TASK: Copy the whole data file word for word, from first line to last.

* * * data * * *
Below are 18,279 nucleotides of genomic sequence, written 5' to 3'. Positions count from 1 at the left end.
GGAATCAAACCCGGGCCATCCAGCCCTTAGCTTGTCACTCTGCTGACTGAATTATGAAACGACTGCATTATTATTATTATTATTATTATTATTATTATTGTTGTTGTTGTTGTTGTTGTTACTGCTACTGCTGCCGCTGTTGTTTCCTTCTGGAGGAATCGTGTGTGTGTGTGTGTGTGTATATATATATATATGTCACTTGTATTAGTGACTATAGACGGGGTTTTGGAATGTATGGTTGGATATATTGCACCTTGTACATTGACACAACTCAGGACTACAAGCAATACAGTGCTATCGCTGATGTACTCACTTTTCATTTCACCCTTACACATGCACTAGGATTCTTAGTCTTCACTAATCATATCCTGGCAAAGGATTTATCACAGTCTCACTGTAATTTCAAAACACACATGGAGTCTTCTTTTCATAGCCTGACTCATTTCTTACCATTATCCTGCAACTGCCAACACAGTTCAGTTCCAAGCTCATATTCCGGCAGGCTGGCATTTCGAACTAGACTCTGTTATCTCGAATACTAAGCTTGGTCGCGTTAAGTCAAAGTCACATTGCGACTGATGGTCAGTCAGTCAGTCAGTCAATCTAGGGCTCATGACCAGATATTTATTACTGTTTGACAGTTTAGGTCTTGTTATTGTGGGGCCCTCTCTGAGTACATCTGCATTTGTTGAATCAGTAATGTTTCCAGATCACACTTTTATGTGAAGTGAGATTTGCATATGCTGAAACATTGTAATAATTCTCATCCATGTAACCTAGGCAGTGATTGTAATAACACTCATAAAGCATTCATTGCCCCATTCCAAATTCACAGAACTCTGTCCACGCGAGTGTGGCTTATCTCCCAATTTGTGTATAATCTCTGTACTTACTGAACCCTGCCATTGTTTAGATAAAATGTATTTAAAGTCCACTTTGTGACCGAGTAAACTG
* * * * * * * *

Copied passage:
Below are 18,279 nucleotides of genomic sequence, written 5' to 3'. Positions count from 1 at the left end.
GGAATCAAACCCGGGCCATCCAGCCCTTAGCTTGTCACTCTGCTGACTGAATTATGAAACGACTGCATTATTATTATTATTATTATTATTATTATTATTGTTGTTGTTGTTGTTGTTGTTACTGCTACTGCTGCCGCTGTTGTTTCCTTCTGGAGGAATCGTGTGTGTGTGTGTGTGTGTATATATATATATATGTCACTTGTATTAGTGACTATAGACGGGGTTTTGGAATGTATGGTTGGATATATTGCACCTTGTACATTGACACAACTCAGGACTACAAGCAATACAGTGCTATCGCTGATGTACTCACTTTTCATTTCACCCTTACACATGCACTAGGATTCTTAGTCTTCACTAATCATATCCTGGCAAAGGATTTATCACAGTCTCACTGTAATTTCAAAACACACATGGAGTCTTCTTTTCATAGCCTGACTCATTTCTTACCATTATCCTGCAACTGCCAACACAGTTCAGTTCCAAGCTCATATTCCGGCAGGCTGGCATTTCGAACTAGACTCTGTTATCTCGAATACTAAGCTTGGTCGCGTTAAGTCAAAGTCACATTGCGACTGATGGTCAGTCAGTCAGTCAGTCAATCTAGGGCTCATGACCAGATATTTATTACTGTTTGACAGTTTAGGTCTTGTTATTGTGGGGCCCTCTCTGAGTACATCTGCATTTGTTGAATCAGTAATGTTTCCAGATCACACTTTTATGTGAAGTGAGATTTGCATATGCTGAAACATTGTAATAATTCTCATCCATGTAACCTAGGCAGTGATTGTAATAACACTCATAAAGCATTCATTGCCCCATTCCAAATTCACAGAACTCTGTCCACGCGAGTGTGGCTTATCTCCCAATTTGTGTATAATCTCTGTACTTACTGAACCCTGCCATTGTTTAGATAAAATGTATTTAAAGTCCACTTTGTGACCGAGTAAACTG